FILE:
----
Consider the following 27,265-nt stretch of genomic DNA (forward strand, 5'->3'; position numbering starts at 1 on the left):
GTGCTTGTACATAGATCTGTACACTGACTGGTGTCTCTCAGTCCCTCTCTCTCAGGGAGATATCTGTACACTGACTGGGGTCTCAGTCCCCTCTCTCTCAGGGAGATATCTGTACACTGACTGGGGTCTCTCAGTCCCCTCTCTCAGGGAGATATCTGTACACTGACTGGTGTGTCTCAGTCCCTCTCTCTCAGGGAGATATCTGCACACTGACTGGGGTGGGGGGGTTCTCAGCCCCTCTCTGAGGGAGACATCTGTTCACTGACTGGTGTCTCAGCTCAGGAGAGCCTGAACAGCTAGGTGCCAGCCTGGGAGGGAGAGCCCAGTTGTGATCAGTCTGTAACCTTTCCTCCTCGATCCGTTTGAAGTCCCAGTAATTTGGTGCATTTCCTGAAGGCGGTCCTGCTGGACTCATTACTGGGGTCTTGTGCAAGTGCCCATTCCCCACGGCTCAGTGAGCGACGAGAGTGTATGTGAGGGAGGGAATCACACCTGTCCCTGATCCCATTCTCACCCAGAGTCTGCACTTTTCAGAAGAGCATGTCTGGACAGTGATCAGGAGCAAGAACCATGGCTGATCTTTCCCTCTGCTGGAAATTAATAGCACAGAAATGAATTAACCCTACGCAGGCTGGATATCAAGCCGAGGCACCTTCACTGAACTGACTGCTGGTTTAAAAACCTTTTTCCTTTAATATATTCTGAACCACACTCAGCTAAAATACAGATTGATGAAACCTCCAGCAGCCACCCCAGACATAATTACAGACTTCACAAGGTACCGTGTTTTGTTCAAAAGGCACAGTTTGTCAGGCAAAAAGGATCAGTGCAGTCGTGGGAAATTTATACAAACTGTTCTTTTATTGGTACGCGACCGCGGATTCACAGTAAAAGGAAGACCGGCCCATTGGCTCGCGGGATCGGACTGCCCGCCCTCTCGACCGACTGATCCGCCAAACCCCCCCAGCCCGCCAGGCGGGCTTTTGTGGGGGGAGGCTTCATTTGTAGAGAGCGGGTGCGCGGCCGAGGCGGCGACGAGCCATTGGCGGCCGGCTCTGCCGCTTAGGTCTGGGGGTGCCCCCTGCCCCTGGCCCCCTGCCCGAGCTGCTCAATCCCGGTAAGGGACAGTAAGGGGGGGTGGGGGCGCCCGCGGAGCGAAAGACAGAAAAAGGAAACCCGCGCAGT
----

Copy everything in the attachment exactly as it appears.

Consider the following 27,265-nt stretch of genomic DNA (forward strand, 5'->3'; position numbering starts at 1 on the left):
GTGCTTGTACATAGATCTGTACACTGACTGGTGTCTCTCAGTCCCTCTCTCTCAGGGAGATATCTGTACACTGACTGGGGTCTCAGTCCCCTCTCTCTCAGGGAGATATCTGTACACTGACTGGGGTCTCTCAGTCCCCTCTCTCAGGGAGATATCTGTACACTGACTGGTGTGTCTCAGTCCCTCTCTCTCAGGGAGATATCTGCACACTGACTGGGGTGGGGGGGTTCTCAGCCCCTCTCTGAGGGAGACATCTGTTCACTGACTGGTGTCTCAGCTCAGGAGAGCCTGAACAGCTAGGTGCCAGCCTGGGAGGGAGAGCCCAGTTGTGATCAGTCTGTAACCTTTCCTCCTCGATCCGTTTGAAGTCCCAGTAATTTGGTGCATTTCCTGAAGGCGGTCCTGCTGGACTCATTACTGGGGTCTTGTGCAAGTGCCCATTCCCCACGGCTCAGTGAGCGACGAGAGTGTATGTGAGGGAGGGAATCACACCTGTCCCTGATCCCATTCTCACCCAGAGTCTGCACTTTTCAGAAGAGCATGTCTGGACAGTGATCAGGAGCAAGAACCATGGCTGATCTTTCCCTCTGCTGGAAATTAATAGCACAGAAATGAATTAACCCTACGCAGGCTGGATATCAAGCCGAGGCACCTTCACTGAACTGACTGCTGGTTTAAAAACCTTTTTCCTTTAATATATTCTGAACCACACTCAGCTAAAATACAGATTGATGAAACCTCCAGCAGCCACCCCAGACATAATTACAGACTTCACAAGGTACCGTGTTTTGTTCAAAAGGCACAGTTTGTCAGGCAAAAAGGATCAGTGCAGTCGTGGGAAATTTATACAAACTGTTCTTTTATTGGTACGCGACCGCGGATTCACAGTAAAAGGAAGACCGGCCCATTGGCTCGCGGGATCGGACTGCCCGCCCTCTCGACCGACTGATCCGCCAAACCCCCCCAGCCCGCCAGGCGGGCTTTTGTGGGGGGAGGCTTCATTTGTAGAGAGCGGGTGCGCGGCCGAGGCGGCGACGAGCCATTGGCGGCCGGCTCTGCCGCTTAGGTCTGGGGGTGCCCCCTGCCCCTGGCCCCCTGCCCGAGCTGCTCAATCCCGGTAAGGGACAGTAAGGGGGGGTGGGGGCGCCCGCGGAGCGAAAGACAGAAAAAGGAAACCCGCGCAGT